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Venice by Night
Si la gondola avere [3:40]
Cara Nina el bon to sesto for soprano and guitar [2:00]
No stè a condanarme for soprano and continuo [1:44]
Carlo Francesco POLLAROLO (c.1653-1723)
La Vendetta d'Amore; Sinfonia for trumpet, strings and continuo
Tomaso ALBINONI (1671-1751)
Sinfonia for strings and continuo in G minor Si 7 [6:01]
Sinfonia to Il Nome Glorioso in Terra Santificat in Cielo [4:20]
Antonio VIVALDI (1678-1741)
Concerto for bassoon, strings and continuo in C RV 477 [11:20]
Concerto for violin, strings and continuo in E minor, RV 278 [14:54]
L' Olimpiade, RV 725; Recitativo. Pria dell'esito
ancor [0:32]: Aria. Largo. Il fidarsi della spene [6:30]
Montezuma, RV 723; Recitativo. Act 2, Scene 5. Mi deride, mi sprezza
[0:30]: Act 2, Scene 5. Aria. Allegro. D'ira e furor armato
Francesco Maria VERACINI (1690-1768)
Fuga, o capriccio con quattro soggetti in D minor for strings and
Antonio LOTTI (c1667-1740)
Alma ride exulta mortalis; Motet for soprano, strings and continuo
Giovanni PORTA (c.1677-1755)
Sinfonia for trumpet, strings and continuo in D [4:13]
Mhairi Lawson (soprano); Simon Munday (trumpet); Peter Whelan (bassoon)
La Serenissima/Adrian Chandler (violin and director)
rec. February 2012, the Hospital of St Cross, Winchester
AVIE AV2257 [79:47]
This imaginatively programmed disc takes us on a nocturnal Venetian
visit. Its breadth of programming ensures that a number of important
genres are encountered, not least concert and operatic performances,
and if one is still left musically unsated, one can always enjoy
ecclesiastical and private music soirées whilst in the city.
Not the least of the charms of the disc is that – with no disrespect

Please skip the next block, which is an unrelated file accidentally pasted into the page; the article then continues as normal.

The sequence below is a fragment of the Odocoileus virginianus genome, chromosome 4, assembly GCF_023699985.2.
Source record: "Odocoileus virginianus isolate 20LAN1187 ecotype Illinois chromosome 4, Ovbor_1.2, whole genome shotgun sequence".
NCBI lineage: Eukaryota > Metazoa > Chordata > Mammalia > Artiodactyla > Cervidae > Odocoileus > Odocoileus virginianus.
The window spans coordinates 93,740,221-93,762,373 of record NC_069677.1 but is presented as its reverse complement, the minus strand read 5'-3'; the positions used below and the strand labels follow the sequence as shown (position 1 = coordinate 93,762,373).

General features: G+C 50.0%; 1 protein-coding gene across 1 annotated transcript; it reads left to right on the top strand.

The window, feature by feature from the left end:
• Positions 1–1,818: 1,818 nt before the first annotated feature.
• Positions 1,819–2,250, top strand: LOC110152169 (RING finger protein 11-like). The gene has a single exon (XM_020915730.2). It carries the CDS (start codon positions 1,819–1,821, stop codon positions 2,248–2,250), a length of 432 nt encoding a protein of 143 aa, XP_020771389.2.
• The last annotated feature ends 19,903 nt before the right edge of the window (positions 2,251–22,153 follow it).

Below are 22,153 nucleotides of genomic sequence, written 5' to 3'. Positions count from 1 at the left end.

to the Red Priest – other composers’ works are explored in addition
to Vivaldi’s. In short, there is Venetian variety on display.
This thematic arrangement – gondola, concert, church and the
others – brings a kaleidoscopic approach to music in the city.
But for all its august status Venice also admits our old friend
Anon. The Gondola conceit allows anonymous vocal settings, sung
by Mhairi Lawson with varying accompaniments. Brief though they
are, they prove charmingly ingratiating. ‘A Private Concert’
introduces Pollarolo’s Sinfonia, a 1707 work largely recycled
from an opera. It’s dispatched by trumpeter Simon Munday with
commendable authority and no little panache. We also hear
Albinoni’s Sinfonia in G minor, with a characteristically lovely
slow movement. This private concert ends with Vivaldi’s Bassoon
Concerto in C RV477, played in a communicatively chuntering
style by Peter Whelan. The slow movement with its yearning
ascending line is particularly attractive.
If you need spiritual nourishment, Music for Compline opens
the door to Veracini’s Fuga for strings and continuo, a crisp
polyphonic piece played with strong string articulation. This
work prefaces Antonio Lotti’s motet, Alma ride exulta mortalis.
This Feast Day motet reveals once again how adept was Lotti
at vocal settings. The highlight of this compact piece is surely
the ritornello-adagio with its ‘rolling’ lyric line and hugely
sympathetic melodic curve. An interlude is provided in ‘A Concert
from the ospedale della Pietá, in which the musical tourist
can enjoy Vivaldi’s Violin Concerto in E minor RV278 played
by Adam Chandler, the soloist and director of La Serenissima.
It’s shaped with real sensitivity, and proves a highly musical
study in the Venetian art. Finally we arrive at ‘The Opera House’.
We hear Giovanni Porta’s Sinfonia in D where Munday is once
again heard to strong effect. And then finally it’s back to
Vivaldi for two arias written for the castrato Marianino Nicolini.
The aria from L’Olimpiade is rather beautiful, whilst
that from Motezuma is visited by many a harmonic twist
and turn and imbued with plenty of drama. Lawson sings arias
and recitatives with attention to textual detail and in unobtrusively
It’s certainly worth adding that the pieces by Pollarolo, Veracini,
Lotti and Porta are noted as being first-ever recordings.
The recordings, made in the Hospital of St Cross in Winchester,
are first class and the notes – with full texts and translations
– equally. This engaging journey, whether on land or on sea,
proves highly successful.